If your data contains many zeros, consider using sparse arrays, which store only nonzero elements. The following example compares sparse and full storage requirements:

A = eye(1000); % Full matrix with ones on the diagonal As = sparse(A); % Sparse matrix with only nonzero elements whos Name Size Bytes Class Attributes A 1000x1000 8000000 double As 1000x1000 24008 double sparse

You can see that this array requires only about 24 KB to be stored as sparse,
but approximately 8 MB as a full matrix. In general, for a sparse double array
with `nnz`

nonzero elements and `ncol`

columns, the memory required is:

16 *

`nnz`

+ 8 *`ncol`

+ 8 bytes (on a 64-bit machine)

Note that MATLAB supports most, but not all, mathematical operations on sparse arrays.

You can significantly reduce the amount of memory required by avoiding the creation of unnecessary temporary copies of data.

Avoid creating large temporary variables, and also make it a practice to clear temporary variables when they are no longer needed. For example, this code creates an array of zeros stored as a temporary variable `A`

, and then converts `A`

to single-precision:

A = zeros(1e6,1); As = single(A);

It is more memory efficient to use one command to do both operations:

A = zeros(1e6,1,'single');

Using the `repmat`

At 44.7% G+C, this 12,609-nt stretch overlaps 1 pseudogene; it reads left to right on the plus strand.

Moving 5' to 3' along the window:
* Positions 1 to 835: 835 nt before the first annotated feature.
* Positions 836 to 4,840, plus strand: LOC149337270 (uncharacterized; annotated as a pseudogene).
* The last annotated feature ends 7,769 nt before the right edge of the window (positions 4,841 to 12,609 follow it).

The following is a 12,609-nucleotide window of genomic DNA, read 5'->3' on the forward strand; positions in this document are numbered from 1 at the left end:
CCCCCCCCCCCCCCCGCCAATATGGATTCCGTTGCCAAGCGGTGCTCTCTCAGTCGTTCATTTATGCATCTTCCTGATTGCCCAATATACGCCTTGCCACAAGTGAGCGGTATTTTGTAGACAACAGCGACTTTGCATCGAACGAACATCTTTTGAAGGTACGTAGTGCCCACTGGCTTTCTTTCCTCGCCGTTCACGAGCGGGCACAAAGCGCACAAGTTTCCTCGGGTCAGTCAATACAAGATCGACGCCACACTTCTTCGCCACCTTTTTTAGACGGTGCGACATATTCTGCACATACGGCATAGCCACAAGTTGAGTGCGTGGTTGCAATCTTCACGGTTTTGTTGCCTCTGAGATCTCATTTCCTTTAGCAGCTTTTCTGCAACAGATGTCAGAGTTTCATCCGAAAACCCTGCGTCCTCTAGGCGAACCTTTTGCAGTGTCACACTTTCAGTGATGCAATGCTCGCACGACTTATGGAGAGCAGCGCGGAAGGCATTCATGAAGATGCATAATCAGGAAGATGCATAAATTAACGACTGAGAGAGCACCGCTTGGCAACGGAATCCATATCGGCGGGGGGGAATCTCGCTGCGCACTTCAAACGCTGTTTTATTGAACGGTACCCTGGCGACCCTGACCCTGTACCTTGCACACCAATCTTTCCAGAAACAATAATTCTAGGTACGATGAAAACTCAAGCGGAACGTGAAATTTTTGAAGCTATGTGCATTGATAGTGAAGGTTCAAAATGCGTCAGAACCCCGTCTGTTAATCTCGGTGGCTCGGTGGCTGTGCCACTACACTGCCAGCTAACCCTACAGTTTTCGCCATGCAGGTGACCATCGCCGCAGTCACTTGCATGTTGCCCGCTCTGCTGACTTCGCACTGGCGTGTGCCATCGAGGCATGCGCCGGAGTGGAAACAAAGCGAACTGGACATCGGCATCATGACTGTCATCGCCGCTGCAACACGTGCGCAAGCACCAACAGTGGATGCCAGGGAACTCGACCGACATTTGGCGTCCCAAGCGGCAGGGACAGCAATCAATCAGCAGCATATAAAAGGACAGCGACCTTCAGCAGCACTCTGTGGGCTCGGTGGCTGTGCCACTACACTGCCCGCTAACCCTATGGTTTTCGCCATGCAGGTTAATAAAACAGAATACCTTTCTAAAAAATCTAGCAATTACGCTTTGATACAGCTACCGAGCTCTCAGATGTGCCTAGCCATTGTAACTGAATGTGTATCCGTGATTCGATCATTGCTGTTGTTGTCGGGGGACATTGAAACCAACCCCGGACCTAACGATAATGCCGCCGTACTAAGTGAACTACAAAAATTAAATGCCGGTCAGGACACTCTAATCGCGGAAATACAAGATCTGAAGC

function, array
preallocation, and `for`

loops are other ways to
work on non-double data without requiring temporary storage in memory.

When working with large data sets, be aware that MATLAB makes a temporary copy of an input variable if the called function modifies its value. This temporarily doubles the memory required to store the array, which causes MATLAB to generate an error if sufficient memory is not available.

One way to use less memory in this situation is to use nested functions. A nested function shares the workspace of all outer functions, giving the nested function access to data outside of its usual scope. In the example shown here, nested function `setrowval`

has direct access to the workspace of the outer function `myfun`

, making it unnecessary to pass a copy of the variable in the function call. When `setrowval`

modifies the value of `A`

, it modifies it in the workspace of the calling function. There is no need to use additional memory to hold a separate array for the function being called, and there also is no need to return the modified value of `A`

:

function myfun A = magic(500); setrowval(400,0) disp('The new value of A(399:401,1:10) is') A(399:401,1:10) function setrowval(row,value) A(row,:) = value; end end

One simple way to increase the amount of memory you have available is to clear large arrays that you no longer use.

If your program generates very large amounts of data, consider writing the data to disk periodically. After saving that portion of the data, use the `clear`

function to remove the variable from memory and continue with the data generation.

When you are working with a very large data set repeatedly or interactively, clear the old variable first to make space for the new variable. Otherwise, MATLAB requires temporary storage of equal size before overriding the variable. For example,

a = rand(1e5); b = rand(1e5); Out of memory. More information clear a a = rand(1e5); % New array